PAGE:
So far, so good - but there are some other, more 'interesting' choices. Most egregriously, Prometheus is specifically stated to have given mankind fire, as in the usual form of the myth, and Gabrielle's torch bursts dramatically into flames when Prometheus is freed. But how come the torch was alight at all in the first place?! They should have been stuck in the dark, or had to find magic glowy things, or maybe just not had to go into a cave, or something. At another point, Xena realises something's up when her emergency tracheotomy, performed with no antispetic or anasthetic with a knife she'd just killed some people with, doesn't work. Apparently it's always worked before. Seriously? Never mind Asclepius, she must be a deity of healing and medicine if that's true! Which would also explain how she can survive being battered against rocks as if she were Homer Simpson. Then there's the bizarre dinosaur-looking thing, which has replaced the giant eagle of the myth, and which lays giant green eggs containing humanoid, violent offspring. Why? No one knows... There's also a very strange oracle involving potentially hand-chopping tests and dancing girls, which is best left alone I think; a sword in the stone bit that looks like it wandered out of an Arthurian legend and got lost, and a reference to Athens as the best place to learn to be a bard, which I guess is sort of logical though, as far as I remember, hardly any of the surviving epic poets (whose preferred literary form is closest to what a bard might sing) come from Athens.

The nicest and most thoughtful part of the episode, however, wasn't related to the myth of Prometheus, but to one of Plato's philosophical 'myths'. I'm putting that in inverted commas because I'm not sure that these stories of Plato's really count as myths - they seem more likely to be parables or fables of a sort, stories invented by a specific author to get across a specific philosophical point (depending of course, on whether or not Plato invented the story, which is rather hard to tell). This one, told by Gabrielle to an injured Iolaus, is from the Symposium, the dialogue on Love. Plato has Aristophanes tell a story about how men used to have four legs and two heads and Zeus cut them in half, and they always long to be reunited with their other half. Plato's Aristophanes is using this story to explain why the best type of love is love between two males - Xena alters it a bit by adding that the soul was also split in half, and that each person is looking for the other part of their soul (implied, in this episode, to be in a member of the opposite gender, but not necessarily so). This is rather sweet, and Rennee O'Connor delivers it well. The emphasis on the link with another's soul makes the whole thing rather sweetly romantic - which Plato's example is supposed to be as well, but it takes Aristophanes rather longer to explain it. The single word 'soul' gets the concept across much more efficiently.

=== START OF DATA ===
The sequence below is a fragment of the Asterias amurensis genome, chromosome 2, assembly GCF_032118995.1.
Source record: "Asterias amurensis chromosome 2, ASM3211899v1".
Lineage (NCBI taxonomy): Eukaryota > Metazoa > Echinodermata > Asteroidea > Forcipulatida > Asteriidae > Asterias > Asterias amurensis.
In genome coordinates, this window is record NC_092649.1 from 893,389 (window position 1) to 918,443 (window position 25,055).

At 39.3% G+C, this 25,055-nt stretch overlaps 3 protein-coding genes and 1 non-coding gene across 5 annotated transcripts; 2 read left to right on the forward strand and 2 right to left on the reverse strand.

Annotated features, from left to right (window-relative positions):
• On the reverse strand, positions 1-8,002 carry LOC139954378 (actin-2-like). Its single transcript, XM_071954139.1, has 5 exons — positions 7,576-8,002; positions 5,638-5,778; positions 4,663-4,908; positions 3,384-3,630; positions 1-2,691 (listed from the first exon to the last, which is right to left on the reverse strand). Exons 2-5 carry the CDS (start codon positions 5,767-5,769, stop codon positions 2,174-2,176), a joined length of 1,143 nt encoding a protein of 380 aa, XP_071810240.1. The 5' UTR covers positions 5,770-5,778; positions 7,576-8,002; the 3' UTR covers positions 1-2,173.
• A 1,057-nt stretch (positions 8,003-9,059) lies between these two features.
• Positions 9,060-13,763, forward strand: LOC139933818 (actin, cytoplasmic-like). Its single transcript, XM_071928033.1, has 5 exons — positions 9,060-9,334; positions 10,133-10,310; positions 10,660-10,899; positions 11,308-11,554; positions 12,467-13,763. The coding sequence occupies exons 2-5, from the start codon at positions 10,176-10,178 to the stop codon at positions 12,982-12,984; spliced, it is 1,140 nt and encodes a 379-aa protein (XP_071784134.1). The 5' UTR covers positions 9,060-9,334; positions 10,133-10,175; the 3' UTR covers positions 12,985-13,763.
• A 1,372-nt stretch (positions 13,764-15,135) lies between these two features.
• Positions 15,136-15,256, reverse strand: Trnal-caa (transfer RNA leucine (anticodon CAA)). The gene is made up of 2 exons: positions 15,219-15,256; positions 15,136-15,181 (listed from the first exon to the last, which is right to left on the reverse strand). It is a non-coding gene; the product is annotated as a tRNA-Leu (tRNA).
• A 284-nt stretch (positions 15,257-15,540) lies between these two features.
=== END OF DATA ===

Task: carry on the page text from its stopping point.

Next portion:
Overall an enjoyable episode, if slightly hampered by moments of the sort of silliness that appears to be unintentional, and therefore comes across as rather annoyingly daft. I did spot a wonderful bit of deliberate silliness right at the end though. Way down at the bottom of the credits, in the spot where we are normally assured that no animals were harmed making the show, was this notice:

'Iolaus was harmed during the production of this motion picture. However, the Green Egg Men went on to live long and prosperous lives.'


Tuesday, 11 January 2011

The Matrix (dir. Larry and Andy Wachowski, 1999)